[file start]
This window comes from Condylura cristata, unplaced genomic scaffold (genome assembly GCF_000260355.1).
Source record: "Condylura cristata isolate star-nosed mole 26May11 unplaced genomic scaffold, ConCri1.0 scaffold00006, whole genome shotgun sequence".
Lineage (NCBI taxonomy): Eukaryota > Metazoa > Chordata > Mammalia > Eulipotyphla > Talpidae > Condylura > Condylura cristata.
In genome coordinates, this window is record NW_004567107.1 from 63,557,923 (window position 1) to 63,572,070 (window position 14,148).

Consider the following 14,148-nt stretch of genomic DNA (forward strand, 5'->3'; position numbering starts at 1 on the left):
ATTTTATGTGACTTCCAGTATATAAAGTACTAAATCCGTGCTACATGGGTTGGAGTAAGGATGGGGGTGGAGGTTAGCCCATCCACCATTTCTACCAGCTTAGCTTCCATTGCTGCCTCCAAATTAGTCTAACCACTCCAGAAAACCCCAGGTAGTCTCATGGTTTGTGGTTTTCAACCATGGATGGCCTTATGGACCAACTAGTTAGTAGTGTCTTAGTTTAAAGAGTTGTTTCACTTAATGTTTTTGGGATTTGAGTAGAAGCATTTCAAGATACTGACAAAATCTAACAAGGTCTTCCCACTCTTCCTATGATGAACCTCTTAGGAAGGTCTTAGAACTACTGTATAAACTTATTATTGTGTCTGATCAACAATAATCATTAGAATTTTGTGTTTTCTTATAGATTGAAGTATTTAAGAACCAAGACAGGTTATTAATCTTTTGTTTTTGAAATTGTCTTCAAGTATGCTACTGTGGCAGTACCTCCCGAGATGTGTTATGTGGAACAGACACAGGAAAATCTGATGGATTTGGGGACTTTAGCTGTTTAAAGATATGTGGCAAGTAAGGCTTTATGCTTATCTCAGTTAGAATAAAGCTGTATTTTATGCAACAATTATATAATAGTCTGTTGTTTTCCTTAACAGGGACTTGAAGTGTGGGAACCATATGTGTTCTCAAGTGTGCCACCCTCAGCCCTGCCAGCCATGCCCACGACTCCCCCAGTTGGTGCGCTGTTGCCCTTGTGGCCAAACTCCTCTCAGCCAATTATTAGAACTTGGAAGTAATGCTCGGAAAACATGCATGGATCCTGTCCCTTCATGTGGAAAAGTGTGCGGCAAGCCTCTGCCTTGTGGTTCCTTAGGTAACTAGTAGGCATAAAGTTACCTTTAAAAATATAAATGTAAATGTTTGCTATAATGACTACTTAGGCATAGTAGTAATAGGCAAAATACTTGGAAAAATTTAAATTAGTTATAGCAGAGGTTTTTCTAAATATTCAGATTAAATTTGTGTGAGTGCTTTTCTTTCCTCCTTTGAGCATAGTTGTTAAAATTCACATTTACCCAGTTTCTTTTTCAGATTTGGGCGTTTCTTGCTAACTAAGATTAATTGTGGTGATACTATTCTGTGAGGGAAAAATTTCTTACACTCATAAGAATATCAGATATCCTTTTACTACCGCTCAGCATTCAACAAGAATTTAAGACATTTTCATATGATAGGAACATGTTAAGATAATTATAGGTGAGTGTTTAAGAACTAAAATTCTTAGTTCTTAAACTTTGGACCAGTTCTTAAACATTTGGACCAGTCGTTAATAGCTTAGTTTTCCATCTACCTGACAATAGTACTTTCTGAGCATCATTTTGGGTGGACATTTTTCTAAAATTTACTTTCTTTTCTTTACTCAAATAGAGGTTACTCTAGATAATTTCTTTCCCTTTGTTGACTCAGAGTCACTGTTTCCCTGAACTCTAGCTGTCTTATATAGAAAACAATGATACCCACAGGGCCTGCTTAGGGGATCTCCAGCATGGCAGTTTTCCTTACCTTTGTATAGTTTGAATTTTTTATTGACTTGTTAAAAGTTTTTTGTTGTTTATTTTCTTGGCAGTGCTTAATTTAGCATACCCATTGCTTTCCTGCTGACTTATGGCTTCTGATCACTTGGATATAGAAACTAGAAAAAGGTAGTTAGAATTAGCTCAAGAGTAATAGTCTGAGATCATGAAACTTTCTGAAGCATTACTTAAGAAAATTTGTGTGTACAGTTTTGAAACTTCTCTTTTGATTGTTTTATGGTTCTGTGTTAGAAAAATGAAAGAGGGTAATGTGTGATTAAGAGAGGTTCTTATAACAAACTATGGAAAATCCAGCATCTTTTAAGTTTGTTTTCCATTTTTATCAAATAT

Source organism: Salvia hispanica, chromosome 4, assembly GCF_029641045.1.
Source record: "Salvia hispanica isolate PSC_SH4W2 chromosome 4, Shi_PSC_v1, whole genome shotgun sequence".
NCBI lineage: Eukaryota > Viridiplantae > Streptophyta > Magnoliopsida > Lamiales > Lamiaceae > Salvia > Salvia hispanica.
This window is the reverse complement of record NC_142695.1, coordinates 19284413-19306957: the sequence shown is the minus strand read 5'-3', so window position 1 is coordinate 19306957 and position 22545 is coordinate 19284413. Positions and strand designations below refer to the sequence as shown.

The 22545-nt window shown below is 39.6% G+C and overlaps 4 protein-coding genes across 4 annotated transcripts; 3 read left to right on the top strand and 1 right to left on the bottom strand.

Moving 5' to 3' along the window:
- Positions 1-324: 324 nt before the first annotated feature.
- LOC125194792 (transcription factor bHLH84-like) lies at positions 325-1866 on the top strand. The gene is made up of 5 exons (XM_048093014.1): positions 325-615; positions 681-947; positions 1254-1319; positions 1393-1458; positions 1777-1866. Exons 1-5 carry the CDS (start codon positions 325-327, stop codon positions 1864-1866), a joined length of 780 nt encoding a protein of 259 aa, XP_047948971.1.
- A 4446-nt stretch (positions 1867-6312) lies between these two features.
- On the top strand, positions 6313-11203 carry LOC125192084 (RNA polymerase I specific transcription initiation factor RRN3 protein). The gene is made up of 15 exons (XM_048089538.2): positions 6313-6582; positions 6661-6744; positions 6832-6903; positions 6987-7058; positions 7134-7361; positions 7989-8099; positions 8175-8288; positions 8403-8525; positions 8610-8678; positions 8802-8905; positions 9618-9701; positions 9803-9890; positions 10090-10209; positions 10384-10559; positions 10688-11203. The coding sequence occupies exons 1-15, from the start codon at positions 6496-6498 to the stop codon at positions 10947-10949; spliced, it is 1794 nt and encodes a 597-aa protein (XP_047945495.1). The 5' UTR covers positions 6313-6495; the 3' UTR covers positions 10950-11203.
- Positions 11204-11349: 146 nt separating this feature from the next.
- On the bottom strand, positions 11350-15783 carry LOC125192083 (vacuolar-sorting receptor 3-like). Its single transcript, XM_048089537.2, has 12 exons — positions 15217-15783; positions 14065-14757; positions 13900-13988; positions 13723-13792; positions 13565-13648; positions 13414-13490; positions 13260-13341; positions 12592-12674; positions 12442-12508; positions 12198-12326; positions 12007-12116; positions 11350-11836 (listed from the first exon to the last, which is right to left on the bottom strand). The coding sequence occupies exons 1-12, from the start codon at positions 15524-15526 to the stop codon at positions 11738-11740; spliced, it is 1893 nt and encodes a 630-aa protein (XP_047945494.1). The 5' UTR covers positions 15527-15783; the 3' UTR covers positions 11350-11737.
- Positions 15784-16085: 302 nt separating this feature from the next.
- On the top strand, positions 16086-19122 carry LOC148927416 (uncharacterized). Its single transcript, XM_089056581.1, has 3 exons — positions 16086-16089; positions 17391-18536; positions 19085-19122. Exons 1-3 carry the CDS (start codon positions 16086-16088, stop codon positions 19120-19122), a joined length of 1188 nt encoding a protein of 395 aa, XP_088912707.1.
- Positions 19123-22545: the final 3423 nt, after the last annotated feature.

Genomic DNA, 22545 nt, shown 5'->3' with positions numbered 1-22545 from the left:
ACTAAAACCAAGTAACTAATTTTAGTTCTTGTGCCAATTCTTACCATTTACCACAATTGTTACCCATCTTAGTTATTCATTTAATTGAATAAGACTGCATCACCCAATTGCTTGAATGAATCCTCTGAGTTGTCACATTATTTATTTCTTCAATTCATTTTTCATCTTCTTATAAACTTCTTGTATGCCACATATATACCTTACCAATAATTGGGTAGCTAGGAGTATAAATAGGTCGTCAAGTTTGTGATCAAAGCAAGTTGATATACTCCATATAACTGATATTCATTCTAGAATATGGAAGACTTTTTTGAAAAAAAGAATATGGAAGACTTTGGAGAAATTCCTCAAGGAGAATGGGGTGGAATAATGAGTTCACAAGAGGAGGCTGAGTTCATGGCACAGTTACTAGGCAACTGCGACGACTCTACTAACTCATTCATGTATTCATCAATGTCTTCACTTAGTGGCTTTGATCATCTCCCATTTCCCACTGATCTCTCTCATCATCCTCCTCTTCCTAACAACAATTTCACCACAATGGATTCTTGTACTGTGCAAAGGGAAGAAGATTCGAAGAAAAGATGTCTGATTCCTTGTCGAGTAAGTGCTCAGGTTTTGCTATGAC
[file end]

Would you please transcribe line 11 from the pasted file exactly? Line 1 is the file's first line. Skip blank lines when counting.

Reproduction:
The 22545-nt window shown below is 39.6% G+C and overlaps 4 protein-coding genes across 4 annotated transcripts; 3 read left to right on the top strand and 1 right to left on the bottom strand.